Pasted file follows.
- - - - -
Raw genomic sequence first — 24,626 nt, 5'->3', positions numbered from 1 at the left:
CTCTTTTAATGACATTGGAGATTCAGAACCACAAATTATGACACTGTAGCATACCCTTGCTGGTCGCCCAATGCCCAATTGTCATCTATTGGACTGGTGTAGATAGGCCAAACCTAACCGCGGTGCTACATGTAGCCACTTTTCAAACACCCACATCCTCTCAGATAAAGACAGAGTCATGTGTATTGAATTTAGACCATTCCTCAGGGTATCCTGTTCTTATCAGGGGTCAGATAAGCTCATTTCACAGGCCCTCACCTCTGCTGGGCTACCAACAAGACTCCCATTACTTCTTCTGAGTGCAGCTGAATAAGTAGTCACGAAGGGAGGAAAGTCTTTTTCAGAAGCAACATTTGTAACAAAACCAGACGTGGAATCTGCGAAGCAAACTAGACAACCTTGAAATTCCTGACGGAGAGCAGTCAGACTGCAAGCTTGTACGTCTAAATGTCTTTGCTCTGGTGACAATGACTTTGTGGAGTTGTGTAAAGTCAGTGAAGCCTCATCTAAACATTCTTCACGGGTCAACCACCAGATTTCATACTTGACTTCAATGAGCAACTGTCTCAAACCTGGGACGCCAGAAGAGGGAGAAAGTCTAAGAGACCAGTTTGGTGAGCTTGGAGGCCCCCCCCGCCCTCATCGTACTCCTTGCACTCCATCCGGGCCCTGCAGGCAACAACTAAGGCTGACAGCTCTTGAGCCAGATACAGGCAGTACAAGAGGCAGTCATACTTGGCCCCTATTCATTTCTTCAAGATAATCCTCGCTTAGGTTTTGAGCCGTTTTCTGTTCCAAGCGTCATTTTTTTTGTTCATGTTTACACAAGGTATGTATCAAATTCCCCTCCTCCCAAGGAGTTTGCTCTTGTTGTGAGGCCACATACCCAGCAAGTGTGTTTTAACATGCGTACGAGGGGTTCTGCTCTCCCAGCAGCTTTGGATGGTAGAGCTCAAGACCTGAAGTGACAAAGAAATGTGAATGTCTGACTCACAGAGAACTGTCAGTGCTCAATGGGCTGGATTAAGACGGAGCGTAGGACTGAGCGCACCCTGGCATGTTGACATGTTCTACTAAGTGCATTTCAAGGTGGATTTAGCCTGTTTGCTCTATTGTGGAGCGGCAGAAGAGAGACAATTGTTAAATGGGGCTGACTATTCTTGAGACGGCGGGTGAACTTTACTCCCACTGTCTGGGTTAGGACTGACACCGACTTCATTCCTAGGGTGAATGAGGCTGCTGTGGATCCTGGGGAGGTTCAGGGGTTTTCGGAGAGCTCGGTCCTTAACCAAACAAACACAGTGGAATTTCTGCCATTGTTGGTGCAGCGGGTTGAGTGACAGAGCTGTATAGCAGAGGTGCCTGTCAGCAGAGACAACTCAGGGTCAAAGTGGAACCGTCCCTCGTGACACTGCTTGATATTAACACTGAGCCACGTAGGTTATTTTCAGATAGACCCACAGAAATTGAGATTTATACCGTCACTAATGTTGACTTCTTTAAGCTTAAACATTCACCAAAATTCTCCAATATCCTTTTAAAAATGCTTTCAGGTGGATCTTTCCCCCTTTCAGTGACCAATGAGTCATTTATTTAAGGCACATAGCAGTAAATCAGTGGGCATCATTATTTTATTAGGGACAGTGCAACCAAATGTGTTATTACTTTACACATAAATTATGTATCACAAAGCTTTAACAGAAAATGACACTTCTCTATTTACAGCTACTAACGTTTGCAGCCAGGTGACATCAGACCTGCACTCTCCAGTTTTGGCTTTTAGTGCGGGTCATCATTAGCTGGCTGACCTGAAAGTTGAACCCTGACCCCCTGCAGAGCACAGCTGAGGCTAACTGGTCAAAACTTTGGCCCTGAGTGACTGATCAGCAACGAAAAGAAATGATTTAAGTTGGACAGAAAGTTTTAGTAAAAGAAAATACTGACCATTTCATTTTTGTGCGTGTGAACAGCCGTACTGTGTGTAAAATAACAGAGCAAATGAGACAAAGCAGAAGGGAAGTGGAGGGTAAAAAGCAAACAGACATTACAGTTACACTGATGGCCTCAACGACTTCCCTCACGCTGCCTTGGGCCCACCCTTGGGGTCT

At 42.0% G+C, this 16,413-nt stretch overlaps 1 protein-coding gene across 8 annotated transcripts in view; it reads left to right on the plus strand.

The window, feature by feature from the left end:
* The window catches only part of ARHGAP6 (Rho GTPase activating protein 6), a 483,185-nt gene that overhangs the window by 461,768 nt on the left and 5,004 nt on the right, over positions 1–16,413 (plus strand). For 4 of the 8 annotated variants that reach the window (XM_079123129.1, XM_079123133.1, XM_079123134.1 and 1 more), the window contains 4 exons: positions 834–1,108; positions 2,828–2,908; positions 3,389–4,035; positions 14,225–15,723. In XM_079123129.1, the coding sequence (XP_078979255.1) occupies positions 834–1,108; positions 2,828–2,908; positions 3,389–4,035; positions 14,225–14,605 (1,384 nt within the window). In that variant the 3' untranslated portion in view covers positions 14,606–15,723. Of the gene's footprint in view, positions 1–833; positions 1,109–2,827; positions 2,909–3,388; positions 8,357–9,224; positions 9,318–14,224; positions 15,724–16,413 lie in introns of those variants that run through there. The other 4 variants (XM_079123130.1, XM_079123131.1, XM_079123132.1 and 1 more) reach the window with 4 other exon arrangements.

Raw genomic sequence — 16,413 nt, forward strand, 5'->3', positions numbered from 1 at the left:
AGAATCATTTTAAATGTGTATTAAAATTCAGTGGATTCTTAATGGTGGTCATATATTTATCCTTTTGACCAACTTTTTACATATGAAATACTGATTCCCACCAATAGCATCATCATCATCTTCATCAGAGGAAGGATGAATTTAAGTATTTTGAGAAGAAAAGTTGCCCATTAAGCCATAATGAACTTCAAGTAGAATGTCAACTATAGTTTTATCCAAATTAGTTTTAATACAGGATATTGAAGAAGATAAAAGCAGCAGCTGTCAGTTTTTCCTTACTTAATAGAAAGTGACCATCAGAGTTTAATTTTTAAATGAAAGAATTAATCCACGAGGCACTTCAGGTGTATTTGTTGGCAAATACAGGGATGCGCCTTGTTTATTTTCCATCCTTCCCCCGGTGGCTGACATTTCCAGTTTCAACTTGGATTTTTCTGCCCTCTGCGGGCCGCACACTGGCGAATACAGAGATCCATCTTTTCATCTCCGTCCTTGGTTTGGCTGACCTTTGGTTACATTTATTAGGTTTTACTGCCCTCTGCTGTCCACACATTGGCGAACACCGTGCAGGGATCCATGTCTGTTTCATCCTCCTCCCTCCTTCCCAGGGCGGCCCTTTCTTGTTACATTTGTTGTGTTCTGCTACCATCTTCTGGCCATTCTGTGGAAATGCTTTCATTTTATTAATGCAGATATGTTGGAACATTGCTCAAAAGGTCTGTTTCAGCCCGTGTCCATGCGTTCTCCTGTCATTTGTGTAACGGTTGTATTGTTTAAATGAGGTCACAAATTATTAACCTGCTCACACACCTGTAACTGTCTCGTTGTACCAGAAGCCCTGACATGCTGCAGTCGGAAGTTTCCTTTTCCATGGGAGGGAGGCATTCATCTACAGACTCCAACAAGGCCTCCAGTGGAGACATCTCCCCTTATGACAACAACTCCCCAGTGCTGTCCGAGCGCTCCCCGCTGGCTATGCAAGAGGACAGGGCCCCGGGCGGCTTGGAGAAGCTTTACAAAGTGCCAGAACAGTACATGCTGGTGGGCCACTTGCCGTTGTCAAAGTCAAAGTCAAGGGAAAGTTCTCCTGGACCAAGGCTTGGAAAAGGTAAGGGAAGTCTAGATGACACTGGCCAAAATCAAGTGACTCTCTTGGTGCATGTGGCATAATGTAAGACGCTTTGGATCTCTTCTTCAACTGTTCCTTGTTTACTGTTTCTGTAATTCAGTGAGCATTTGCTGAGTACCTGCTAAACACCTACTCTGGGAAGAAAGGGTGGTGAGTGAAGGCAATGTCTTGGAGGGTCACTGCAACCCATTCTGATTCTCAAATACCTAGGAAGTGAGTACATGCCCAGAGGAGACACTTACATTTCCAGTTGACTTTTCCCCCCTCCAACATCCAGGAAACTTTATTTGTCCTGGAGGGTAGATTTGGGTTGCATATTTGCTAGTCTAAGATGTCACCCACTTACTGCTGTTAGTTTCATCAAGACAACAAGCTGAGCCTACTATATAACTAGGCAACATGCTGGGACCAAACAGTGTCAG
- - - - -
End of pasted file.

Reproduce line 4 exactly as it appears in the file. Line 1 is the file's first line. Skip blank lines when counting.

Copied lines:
The window, feature by feature from the left end: